Porn debated on Radio 4

Posted: April 21, 2012

A new book by former escort Dr Brooke Magnanti, better known by her nom de plume Belle du Jour, argues that the sex and porn industries in Britain face debate founded on myth, manipulated statistics and inconclusive research.

An Friday the 20th of April Dr Magnanti told the Radio 4 Today programme’s Sarah Montague that her book ‘The Sex Myth: Why Everything We’re Told is Wrong’ questions whether we know enough about the real effects of pornography to make a judgement on its impact. “I think that when we look at the evidence that’s coming from the academic community… the intellectually honest thing to say is that we don’t yet know what the effects might be, and certainly parents have the right and the responsibility to be concerned about their children,” she stated.

During the programme she said the problem with porn are overstated “to the point that we expect the government to do something about it, rather than give parents guidance and tools to give age-appropriate relationship and sex education.”

Her comments come in the same week as a report commissioned by MPs concluded that ISPs should do more to help parents prevent their children from viewing age-inappropriate material.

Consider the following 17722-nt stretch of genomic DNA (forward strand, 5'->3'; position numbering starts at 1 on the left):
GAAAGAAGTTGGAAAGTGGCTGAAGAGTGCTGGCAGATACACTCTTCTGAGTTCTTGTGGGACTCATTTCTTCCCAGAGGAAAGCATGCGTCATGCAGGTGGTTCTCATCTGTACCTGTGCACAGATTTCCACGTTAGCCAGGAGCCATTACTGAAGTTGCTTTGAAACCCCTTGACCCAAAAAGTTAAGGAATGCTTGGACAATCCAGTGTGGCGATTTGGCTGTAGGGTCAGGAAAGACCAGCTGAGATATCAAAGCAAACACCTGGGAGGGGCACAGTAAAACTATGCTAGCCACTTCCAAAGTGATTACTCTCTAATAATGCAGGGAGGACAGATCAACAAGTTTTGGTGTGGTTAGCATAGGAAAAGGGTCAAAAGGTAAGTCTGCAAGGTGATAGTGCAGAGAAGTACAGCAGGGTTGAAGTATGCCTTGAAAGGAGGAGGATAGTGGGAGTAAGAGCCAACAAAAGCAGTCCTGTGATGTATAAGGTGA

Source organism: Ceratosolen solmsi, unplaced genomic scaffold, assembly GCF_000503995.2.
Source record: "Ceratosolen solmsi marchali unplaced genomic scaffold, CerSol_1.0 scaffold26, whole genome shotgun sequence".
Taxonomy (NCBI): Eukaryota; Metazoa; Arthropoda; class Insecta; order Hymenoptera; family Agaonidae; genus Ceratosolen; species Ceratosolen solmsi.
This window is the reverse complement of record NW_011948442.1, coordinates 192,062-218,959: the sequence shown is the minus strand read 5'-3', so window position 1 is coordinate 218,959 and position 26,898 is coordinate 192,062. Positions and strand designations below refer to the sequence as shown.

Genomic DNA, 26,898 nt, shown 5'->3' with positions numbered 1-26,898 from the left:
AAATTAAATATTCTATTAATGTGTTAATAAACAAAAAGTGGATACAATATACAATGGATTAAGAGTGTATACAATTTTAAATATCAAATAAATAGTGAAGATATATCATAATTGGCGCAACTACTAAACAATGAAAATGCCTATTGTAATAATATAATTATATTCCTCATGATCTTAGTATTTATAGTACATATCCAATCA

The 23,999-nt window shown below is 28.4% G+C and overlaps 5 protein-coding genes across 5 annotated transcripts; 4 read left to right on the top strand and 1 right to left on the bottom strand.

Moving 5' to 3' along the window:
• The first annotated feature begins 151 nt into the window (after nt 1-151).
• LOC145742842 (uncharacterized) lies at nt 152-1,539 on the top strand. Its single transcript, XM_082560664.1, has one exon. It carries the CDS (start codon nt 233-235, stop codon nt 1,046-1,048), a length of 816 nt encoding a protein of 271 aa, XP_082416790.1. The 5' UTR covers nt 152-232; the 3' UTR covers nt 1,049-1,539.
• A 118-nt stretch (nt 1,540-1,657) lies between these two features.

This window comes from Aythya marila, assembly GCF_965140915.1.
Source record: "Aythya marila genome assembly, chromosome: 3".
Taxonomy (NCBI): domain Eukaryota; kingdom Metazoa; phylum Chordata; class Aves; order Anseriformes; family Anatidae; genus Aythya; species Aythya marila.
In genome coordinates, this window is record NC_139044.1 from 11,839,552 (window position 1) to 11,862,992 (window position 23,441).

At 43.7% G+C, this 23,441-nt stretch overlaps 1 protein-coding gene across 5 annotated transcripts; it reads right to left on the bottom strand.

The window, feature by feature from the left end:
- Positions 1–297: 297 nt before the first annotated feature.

Dr Magnanti claimed the report’s conclusions are like suggesting “a giant on/off switch for porn on the Internet” is needed, adding, “which really isn’t going to prevent these images continuing to circulate; the genie is out of the bottle. Parents are going to have to find themselves having the awkward conversations with their children. We we should be giving them a lot more support so families can make the decisions they need to make rather than a top down approach,” she concluded.

MP Claire Perry, who commissioned the report for the Independent Parliamentary Inquiry into Online Child Protection, argued that porn on the Internet is essentially “a social experiment that we’re rolling out without any sense of the consequences.” She said parents should be responsible for what their children access but Internet filters are technologically obsolete, especially with many under 18s accessing the net via their mobile phones. Only 40% of households apply the web filters anyway and the younger generation, she said, “are more educated, more tech savvy and more online than their parents”.

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